Welcome to America, land of the free, home of the high intergenerational earnings elasticity.

What’s that, you say? You don’t know what intergenerational earnings elasticity is? Well, it’s basically a measure of how hard it is to for someone to end up in an income class different than that of their parents. So if you're rich, a lot of elasticity is a good thing. If you're poor, not so much.

And the U.S. has about twice as much of this elasticity as its Canadian neighbors to the North, according to research by University of Ottawa economist Miles Corak. That means Americans are much less likely to escape the circumstances of their birth than in Canadians. So much for the American Dream.

The problem really isn’t in the middle of the income ladder, where the two countries are rather similar, according to Corak. Instead, the real difference between the two countries exists on the periphery, among the richest of the rich and the poorest of the poor. There, American sons are remarkably more likely to end up in dad’s income tier.

Take a look at this chart, which shows how likely American (blue) and Canadian (pink) rich kids are to end up on certain rungs of the income ladder:

rich dads

As you can see, American rich kids are much more likely to stay rich. Yay for freedom! Now let’s look at the other end of the ladder. Here is how likely poor American boys are to stay poor compared to impoverished Canadian kids:

poor dads

Same story, more or less. So while you may have heard this week that new research found some 20 percent of U.S. adults make more than $100,000 at some point at their lives, remember: At the top and the bottom of this country, we're more likely than our neighbors to the North to stay right where we were born.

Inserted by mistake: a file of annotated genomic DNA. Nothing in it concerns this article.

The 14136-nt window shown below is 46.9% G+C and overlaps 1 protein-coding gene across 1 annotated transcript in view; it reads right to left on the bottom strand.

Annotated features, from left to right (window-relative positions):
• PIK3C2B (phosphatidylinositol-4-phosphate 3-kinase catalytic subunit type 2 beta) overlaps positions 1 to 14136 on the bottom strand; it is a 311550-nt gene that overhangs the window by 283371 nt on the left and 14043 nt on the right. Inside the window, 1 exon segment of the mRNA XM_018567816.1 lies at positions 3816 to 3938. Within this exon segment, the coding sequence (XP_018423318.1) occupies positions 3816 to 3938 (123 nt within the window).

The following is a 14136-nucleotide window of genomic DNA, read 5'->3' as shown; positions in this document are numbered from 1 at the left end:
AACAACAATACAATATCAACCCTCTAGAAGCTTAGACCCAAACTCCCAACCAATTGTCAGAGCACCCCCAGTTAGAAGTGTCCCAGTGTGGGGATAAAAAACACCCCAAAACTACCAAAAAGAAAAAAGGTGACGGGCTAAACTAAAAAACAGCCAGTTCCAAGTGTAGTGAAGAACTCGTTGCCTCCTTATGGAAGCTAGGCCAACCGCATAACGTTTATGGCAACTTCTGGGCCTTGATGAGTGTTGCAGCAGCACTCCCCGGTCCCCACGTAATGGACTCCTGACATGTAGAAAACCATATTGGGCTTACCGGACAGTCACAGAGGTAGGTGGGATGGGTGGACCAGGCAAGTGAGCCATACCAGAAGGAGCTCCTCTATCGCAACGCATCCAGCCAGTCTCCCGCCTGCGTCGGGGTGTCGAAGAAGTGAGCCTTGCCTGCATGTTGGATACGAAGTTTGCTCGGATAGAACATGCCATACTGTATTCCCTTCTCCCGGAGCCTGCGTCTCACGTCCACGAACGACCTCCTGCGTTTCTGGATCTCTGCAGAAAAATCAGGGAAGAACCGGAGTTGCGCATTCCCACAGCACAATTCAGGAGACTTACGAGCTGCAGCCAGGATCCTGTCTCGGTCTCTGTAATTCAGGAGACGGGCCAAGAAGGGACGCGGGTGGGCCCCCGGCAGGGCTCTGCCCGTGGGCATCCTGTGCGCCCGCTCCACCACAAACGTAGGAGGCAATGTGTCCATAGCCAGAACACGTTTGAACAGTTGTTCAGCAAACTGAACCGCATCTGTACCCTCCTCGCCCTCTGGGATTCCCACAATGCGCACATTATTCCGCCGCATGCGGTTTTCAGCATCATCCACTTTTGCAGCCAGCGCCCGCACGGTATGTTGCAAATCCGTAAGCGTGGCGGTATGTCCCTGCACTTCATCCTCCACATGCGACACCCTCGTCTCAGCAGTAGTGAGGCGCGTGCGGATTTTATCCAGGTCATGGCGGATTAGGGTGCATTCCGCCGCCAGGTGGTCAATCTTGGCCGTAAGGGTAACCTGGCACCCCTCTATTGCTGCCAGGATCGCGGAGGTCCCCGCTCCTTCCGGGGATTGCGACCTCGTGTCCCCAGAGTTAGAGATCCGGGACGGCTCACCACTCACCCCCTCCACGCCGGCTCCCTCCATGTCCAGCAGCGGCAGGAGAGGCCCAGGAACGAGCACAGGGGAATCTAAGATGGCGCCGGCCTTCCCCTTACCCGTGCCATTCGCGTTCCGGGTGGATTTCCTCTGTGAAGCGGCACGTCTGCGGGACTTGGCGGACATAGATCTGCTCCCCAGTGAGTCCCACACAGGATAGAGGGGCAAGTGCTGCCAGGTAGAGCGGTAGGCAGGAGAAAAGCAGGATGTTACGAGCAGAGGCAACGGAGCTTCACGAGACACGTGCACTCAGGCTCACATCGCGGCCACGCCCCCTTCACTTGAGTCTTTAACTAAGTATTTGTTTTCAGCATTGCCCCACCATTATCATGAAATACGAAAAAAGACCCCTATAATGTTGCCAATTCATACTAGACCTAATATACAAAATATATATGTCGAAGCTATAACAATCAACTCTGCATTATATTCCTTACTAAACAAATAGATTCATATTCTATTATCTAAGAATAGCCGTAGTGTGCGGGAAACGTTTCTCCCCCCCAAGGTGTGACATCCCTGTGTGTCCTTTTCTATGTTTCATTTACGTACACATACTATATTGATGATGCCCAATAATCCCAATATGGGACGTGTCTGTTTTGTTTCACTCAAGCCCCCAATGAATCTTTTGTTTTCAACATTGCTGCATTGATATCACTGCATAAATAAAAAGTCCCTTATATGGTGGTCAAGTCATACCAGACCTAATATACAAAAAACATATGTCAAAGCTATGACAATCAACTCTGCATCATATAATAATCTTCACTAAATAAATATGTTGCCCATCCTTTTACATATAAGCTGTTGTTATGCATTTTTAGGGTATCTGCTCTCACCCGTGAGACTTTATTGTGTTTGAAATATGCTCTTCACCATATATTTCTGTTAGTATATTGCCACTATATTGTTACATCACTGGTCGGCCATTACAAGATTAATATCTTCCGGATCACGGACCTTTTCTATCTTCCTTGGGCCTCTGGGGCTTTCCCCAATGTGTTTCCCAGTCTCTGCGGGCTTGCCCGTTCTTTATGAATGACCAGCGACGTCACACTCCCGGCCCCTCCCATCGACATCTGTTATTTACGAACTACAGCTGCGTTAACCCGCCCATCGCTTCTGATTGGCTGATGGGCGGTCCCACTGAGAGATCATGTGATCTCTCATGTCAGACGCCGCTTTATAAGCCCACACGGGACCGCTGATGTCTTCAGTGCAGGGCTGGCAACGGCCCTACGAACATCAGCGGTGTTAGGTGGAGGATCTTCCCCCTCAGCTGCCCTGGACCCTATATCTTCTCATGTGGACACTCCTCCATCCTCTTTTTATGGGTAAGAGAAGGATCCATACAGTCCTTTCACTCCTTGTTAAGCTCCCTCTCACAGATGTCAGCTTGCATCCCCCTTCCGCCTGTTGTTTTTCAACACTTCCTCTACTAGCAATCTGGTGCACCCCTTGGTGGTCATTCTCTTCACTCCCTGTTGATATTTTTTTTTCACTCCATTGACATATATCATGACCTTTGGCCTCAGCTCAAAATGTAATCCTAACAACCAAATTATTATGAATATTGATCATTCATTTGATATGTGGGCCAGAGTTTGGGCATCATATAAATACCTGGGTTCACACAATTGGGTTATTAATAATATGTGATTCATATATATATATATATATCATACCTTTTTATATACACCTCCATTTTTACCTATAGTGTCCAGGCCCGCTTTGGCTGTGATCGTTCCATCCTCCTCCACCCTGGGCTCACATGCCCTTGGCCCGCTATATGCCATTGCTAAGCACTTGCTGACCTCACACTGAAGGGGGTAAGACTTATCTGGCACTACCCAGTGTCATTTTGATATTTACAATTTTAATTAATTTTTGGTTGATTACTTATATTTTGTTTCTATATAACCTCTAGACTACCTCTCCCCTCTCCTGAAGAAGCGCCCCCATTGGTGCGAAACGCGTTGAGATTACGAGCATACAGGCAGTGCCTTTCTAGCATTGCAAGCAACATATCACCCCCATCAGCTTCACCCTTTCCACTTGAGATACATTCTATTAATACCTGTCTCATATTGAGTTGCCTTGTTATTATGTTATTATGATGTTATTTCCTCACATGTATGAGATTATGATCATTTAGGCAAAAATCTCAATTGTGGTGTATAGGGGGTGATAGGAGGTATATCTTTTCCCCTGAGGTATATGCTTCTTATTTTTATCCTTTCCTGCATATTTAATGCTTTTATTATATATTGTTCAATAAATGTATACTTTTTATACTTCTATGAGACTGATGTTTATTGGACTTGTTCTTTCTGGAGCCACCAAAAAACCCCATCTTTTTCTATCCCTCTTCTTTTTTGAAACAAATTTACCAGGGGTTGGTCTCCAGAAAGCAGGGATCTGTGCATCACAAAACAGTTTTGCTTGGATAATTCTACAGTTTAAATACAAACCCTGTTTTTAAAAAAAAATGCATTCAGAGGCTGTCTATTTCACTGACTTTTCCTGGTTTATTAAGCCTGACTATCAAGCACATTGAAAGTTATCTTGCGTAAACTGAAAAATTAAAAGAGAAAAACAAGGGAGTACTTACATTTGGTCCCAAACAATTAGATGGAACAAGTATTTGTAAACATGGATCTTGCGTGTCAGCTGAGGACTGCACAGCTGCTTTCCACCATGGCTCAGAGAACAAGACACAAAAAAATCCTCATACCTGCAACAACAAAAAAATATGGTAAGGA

(h/t CNNMoney)

Also on HuffPost:

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  • The Great Gatsby Curve

    "The Great Gatsby Curve shows that children born in countries with high levels of income inequality will experience less economic mobility on average than children born in more equal countries," the <a href="http://www.americanprogress.org/issues/economy/news/2012/12/05/46817/5-charts-that-show-how-increasing-income-inequality-leads-to-less-opportunity/">Center for American Progress</a> reports.

  • Getting Ahead

    "Economic mobility is determined by three major institutions that all interact with income inequality: the family, the market, and the state. Changes in any of these three areas affect the rate of mobility in a country, "the <a href="http://www.americanprogress.org/issues/economy/news/2012/12/05/46817/5-charts-that-show-how-increasing-income-inequality-leads-to-less-opportunity/">Center for American Progress</a> reports.

  • Parents Matter

    "Countries with high levels of income inequality also have higher levels of teenage parenthood. Teenage parents cannot invest in their children as much as other parents can due to their lower average incomes and lower levels of human capital, which harms the chances for opportunities for their children," the <a href="http://www.americanprogress.org/issues/economy/news/2012/12/05/46817/5-charts-that-show-how-increasing-income-inequality-leads-to-less-opportunity/">Center for American Progress</a> reports.

  • Labor Market Inequality Matters

    "Countries also have lower levels of intergenerational economic mobility when the difference between the pay of college graduates and noncollege graduates is larger," the <a href="http://www.americanprogress.org/issues/economy/news/2012/12/05/46817/5-charts-that-show-how-increasing-income-inequality-leads-to-less-opportunity/">Center for American Progress</a> reports.

  • Access To Education Matters

    "Access to high-quality education is also important, as countries have lower levels of economic mobility when a child’s educator is more determined by who educated her parent," the <a href="http://www.americanprogress.org/issues/economy/news/2012/12/05/46817/5-charts-that-show-how-increasing-income-inequality-leads-to-less-opportunity/">Center for American Progress</a> reports.